When you learn Spanish and you hear the term, “reflexive verbs,” what comes to mind?
Do you immediately think of an example of a reflexive verb? Or does the term fill you with dread because you'd really rather not think about the rules of grammar…in any language?
No matter how you react when you hear the term—or if you have no idea what it even means—there's no need to panic. You've probably been using these verbs already, especially if you've made it to an intermediate level of Spanish.
Reflexive verbs are such a big part of everyday Spanish that chances are good you know some already…even if you don't know exactly why they work that way.
You might not have many issues using them. But you probably have questions, especially when it comes to new verbs or more complicated sentences.
Answering those questions is the goal of this post. I'll go over five common questions with you:
- What are reflexive verbs?
- What are some common reflexive verbs in Spanish?
- How do I know when a reflexive verb is really needed?
- Where do I place reflexive pronouns?
- What do I need to know to fully master reflexive verbs?
You can find the answers to many of these questions in my Fluent Spanish Academy video all about reflexive verbs in Spanish, or you can scroll down to read more.
By the end of this post, you'll know everything you need to use Spanish reflexive verbs fluently and confidently.
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#1 What Are Spanish Reflexive Verbs And How Do You Use Them?
Before jumping into Spanish reflexive verbs, let's take a step back and review a few parts of speech so this article will make total sense.
Verbs are words that express action. In Spanish, they end in –ar, –ir, or –er before being conjugated to match the subject.
The subject of a sentence is the person, place, or thing that is doing something. Identifying the subject is especially important in Spanish because the verb conjugation will change depending on the subject.
Pronouns are words that take the place of a noun in a sentence. In the following example, ella takes the place of “Maria” in the second sentence:
Maria tiene que ir a la escuela hoy. Ella se olvidó sus libros en el aula.
Those three parts of speech are all you need to know to understand reflexive verbs.
As for Spanish reflexive verbs, they're a special type of verb that direct back to the subject.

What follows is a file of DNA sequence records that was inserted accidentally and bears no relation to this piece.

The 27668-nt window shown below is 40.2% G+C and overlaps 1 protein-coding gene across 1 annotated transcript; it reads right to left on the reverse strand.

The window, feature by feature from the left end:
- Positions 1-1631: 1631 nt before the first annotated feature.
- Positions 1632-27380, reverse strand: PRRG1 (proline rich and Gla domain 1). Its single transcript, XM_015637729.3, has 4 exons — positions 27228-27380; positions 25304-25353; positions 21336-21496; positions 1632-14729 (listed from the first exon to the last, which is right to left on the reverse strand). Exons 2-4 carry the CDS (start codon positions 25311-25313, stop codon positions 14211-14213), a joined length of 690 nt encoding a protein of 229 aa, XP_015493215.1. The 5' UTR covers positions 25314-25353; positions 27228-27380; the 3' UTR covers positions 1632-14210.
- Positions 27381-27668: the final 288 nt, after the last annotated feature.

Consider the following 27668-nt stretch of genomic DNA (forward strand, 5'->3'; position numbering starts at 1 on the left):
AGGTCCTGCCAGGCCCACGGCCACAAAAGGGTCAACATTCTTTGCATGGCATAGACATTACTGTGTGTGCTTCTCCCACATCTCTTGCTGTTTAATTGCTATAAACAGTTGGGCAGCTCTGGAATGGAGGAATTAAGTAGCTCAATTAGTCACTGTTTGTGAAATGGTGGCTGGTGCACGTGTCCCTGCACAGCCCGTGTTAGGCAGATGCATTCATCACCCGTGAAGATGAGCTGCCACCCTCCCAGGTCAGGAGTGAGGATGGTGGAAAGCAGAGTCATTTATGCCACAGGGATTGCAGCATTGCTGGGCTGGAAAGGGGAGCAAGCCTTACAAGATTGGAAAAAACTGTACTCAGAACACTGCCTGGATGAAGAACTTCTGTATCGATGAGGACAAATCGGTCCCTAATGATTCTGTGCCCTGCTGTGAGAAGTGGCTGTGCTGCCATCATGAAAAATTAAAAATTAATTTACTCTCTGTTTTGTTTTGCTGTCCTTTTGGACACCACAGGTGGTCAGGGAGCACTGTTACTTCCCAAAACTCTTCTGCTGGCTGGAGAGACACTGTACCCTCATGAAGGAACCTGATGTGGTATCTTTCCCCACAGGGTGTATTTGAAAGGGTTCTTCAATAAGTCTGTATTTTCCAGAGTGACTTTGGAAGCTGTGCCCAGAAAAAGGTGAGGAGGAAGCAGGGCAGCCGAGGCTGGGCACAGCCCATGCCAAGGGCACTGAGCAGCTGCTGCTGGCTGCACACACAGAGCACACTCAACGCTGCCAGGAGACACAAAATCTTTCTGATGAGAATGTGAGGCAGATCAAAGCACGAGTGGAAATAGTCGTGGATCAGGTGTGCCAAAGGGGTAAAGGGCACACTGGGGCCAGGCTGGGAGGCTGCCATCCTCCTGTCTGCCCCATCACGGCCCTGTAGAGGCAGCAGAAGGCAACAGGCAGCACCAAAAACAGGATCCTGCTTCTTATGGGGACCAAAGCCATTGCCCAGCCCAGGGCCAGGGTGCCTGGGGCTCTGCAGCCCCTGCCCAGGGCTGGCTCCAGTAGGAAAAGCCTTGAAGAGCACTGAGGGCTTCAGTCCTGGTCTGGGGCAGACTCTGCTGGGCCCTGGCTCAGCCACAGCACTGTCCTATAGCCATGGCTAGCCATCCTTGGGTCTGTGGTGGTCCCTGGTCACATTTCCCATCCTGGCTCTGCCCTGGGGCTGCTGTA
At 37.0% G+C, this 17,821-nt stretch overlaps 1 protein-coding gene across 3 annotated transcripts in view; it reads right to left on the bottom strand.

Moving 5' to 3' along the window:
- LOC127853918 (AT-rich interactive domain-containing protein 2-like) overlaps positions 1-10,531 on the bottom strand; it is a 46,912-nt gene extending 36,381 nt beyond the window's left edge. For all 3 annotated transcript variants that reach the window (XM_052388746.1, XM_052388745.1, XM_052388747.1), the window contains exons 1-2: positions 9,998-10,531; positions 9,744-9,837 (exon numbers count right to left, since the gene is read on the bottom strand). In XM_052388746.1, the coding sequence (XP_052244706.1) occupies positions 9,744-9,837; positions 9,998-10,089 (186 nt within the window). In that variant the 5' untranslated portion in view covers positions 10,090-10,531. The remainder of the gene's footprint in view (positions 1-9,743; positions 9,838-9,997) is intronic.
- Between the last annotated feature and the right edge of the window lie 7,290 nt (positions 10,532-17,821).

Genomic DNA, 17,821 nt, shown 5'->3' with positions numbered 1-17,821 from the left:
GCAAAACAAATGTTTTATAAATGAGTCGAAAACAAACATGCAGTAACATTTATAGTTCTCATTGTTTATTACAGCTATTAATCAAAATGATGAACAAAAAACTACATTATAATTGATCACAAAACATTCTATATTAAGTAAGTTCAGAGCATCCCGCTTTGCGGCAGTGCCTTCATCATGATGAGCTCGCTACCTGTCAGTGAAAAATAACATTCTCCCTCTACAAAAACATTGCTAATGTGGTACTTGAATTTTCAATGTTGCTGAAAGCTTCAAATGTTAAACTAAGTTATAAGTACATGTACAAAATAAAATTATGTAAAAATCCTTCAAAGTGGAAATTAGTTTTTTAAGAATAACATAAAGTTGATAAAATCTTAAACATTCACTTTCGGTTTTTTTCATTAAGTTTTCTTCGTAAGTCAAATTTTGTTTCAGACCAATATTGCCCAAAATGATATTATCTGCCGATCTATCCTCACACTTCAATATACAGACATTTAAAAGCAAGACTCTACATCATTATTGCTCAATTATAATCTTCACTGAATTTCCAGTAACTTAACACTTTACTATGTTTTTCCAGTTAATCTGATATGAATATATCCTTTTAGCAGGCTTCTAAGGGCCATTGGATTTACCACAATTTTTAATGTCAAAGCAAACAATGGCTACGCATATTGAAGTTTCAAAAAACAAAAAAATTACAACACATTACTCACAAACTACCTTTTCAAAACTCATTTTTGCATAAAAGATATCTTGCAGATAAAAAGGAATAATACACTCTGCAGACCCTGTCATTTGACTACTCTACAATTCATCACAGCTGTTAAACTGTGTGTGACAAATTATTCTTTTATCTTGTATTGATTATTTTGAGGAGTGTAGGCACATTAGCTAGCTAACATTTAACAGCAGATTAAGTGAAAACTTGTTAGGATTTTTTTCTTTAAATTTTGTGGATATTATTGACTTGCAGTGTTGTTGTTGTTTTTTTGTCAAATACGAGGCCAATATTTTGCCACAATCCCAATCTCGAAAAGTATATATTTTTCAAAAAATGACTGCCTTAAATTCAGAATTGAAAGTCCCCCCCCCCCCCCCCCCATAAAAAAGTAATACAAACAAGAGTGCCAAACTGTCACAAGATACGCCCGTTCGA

You can see an explanation right there in the name: reflexive verbs and pronouns reflect back to the subject who is doing the action. For this reason, the conjugation always matches the subject of the sentence:
Nos fuimos del concerto temprano. (We left the concert early)
In Spanish, there are five reflexive pronouns:
- and os
Note that se can function as a second- or third-person pronoun (usted or él/ella) as well as a singular or plural pronoun (usted/ustedes or ellos/ellas).
In this example, both the verb conjugation (fuimos) and the reflexive pronoun (nos) match the subject (we). That's why it's so important to know exactly what the subject is in any given sentence.
#2 The Most Common Spanish Reflexive Verbs
Here's a list of some of the most common reflexive verbs in Spanish:
- Irse (to leave)
- Acordarse (to remember)
- Olvidarse (to forget)
- Sentirse (to feel)
- Darse (to give oneself)
- Encontrarse (to find oneself)
- Preocuparse (to worry)
- Fijarse (to take notice)
- Casarse (to marry)
- Sentarse (to sit down)
- Levantarse (to get up)
- Despertarse (to wake up oneself)
- Preguntarse (to wonder)
- Llamarse (to call oneself)
- Creerse (to believe)
- Reunirse (to meet up or reunite)
- Cuidarse (to take care)
Some reflexive verbs are always reflexive, while others have both reflexive and non-reflexive forms, which I'll talk about next.
#3 How To Know When To Use A Spanish Reflexive Verb
There are five basic categories of reflexive verbs: routines, motion, emotions, reciprocals, and verbs that are always reflexive.
- Routines: These are verbs that describe daily routines, usually surrounding getting up and ready each day, such as despertarse, peinarse, and levantarse.
- Motion: Some verbs, such as irse, describe motion or movement.
- Emotions: Many emotions use reflexive forms, including aburrirse, preocuparse, and crearse.
- Reciprocals are only reflexive in their plural forms, meaning two or more people are doing something together or to each other, like in the case of casarse or encontrarse.
- Always reflexive: A small number of Spanish verbs are always reflexive, including quejarse de (to complain about), darse cuenta de (to realize), and arrepentirse (to repent).